“The View from the Borderlands: Questioning Orthodoxy in the Chinese Capital.”  Nicholas Field, University of Toronto

The trope of the imperial centre versus the borderlands, when applied  to the Buddhist empires of medieval China and Tibet, represents the borderlands as the mixed, unorthodox and linguistically plural counterpart to the stable, orthodox and monolingual centres. Complicating this simple picture are borderland sites like Dunhuang, a Silk Road kingdom situated between both the Tibetan Empire and Imperial China. While at first glance religious, cultural, and linguistic plurality seem to be exceptional to Dunhuang and confirm expectations about this borderland site, Changan – the capital of China’s Tang Dynasty (618-907 CE) – was also a site with many ethnicities, many languages, and the institutions of six religions. By comparing these sites, this paper raises question of historical survival, orthodoxy, and regional forms of Buddhism, asking what has been suppressed or omitted to create the image of an orthodox centre.

 

12:00 PM – 1:00 PM: Lunch (JHB 317)

 

1:15 PM – 2:35 PM: Battle of the Brands: Debating Orthodoxies

Panel Chair: Maria Dasios

“Beyond Central and Peripheral to the issue of Contested ‘Common Ground’?  Or: What Athens had to do with Jerusalem, and the Academy with the Church: Shedding Light on the Heresiologists with the Model of the Argument from Disagreement.” Callie Callon, University of Toronto

Scholarship which seeks to explicate the underlying issues of contention in the hetero-orthodox debate in early Christianity frequently relies on models evoking spatial imagery.  Erhman proposes a centre-periphery model, where those of the emerging proto-orthodox camp strived to relegate rivals to the periphery in order to delegitimize them in a struggle for dominance.  Proponents of the identity model hold that the contention lay in the concept of group identification, the vehemence being directed against those who were too similar and thus encroaching on this identity.  The discourse was an attempt to forge boundaries and demarcate themselves from this proximate other. The following proposes that the identity model can be explicated in a more substantive way by augmenting it with the analogous model of the argument from disagreement that plagued rivalling philosophical schools in antiquity. Examining how middle Platonists dealt with this problem yields a comparative framework with numerous benefits; it can also shed light on particular aspects of the Heresiologists’ defence, and the logic shaping their responses in the hetero-orthodox discourse in antiquity.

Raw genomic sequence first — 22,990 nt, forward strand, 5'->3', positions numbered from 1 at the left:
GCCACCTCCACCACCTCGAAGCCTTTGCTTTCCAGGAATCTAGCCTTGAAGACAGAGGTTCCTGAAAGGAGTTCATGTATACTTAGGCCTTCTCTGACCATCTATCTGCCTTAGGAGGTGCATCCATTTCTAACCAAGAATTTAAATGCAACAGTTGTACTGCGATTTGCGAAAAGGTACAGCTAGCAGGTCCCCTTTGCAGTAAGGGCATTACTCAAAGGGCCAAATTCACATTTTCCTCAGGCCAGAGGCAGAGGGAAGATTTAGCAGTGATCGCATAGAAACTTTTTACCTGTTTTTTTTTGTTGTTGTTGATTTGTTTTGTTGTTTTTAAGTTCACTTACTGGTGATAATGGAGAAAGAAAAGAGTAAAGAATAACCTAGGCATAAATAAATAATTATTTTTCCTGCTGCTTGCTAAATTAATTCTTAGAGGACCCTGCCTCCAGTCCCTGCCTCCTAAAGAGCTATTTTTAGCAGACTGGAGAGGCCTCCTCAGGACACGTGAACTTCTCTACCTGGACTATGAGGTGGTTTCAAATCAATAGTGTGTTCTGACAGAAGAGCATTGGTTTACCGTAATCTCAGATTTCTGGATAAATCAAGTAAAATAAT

“Out with the old, in with the new: the ‘rage for religious novelty’ and the crisis of religion in Britain, c. 1780-1850.”  David Anixter, University of California, Berkeley

Beginning in the late-eighteenth century and reaching a crescendo by the mid-nineteenth century was a chorus of cautions and imprecations regarding the dangers of “religious novelty.” From pulpits and in print, churchmen across the denominational spectrum of British religion inveighed against the “spirit of innovation” that vitiated orthodoxy and decried the “rage for novelty” that tempted pious souls to deviate from the old, established churches. The anxieties aroused by “religious novelty,” it is argued, can only be fully understood in relation to an older discourse concerning the pleasures and perils of consumption in a commercial society. In the eyes of churchmen, the “believer” resembled the stereotypical modern “consumer”: the one was beguiled by a new world of commercial plenty while the other was increasingly disoriented in a crowded religious marketplace. Both exhibited the characteristic vice of consumerism, however: they were infatuated with “the new” and addicted to the cheap thrills and fleeting pleasures of consuming novelties. By way of conclusion, I critique this “orthodox” discourse of religious consumerism, and end by suggesting ways that “the new” was being rehabilitated as a positive good.

“Historical Heterodoxy: The Alevis and their perennial struggle against Ottoman and Turkish Authority.”  Ryan Stelzer, University of Chicago Divinity School

The aim of this project is two-fold. First, I will examine how a minority Muslim community, known today as the Alevis, obtained and carried the label of ‘heterodox’ throughout the predominantly Sufi Ottoman Empire. The ever-present issue of religious inequality – as it applied to legal, political, and social issues – negatively affected the stability of the State, and was a subliminal reason for it’s collapse. Yet despite the Ottoman downfall and Ataturk’s secularization of the newly formed Turkish Republic, the Alevis were never able to escape the dated heretical stigma. To this day, Turkish officials do not consider the ‘heterodox’ sect a religious group. The second portion of this paper, then, will entertain the following question:What conclusions can one draw about the stability of the modern Turkish republic, given their current mistreatment of the Alevis, and the historical lesson one can source from the downfall of the Ottoman Empire?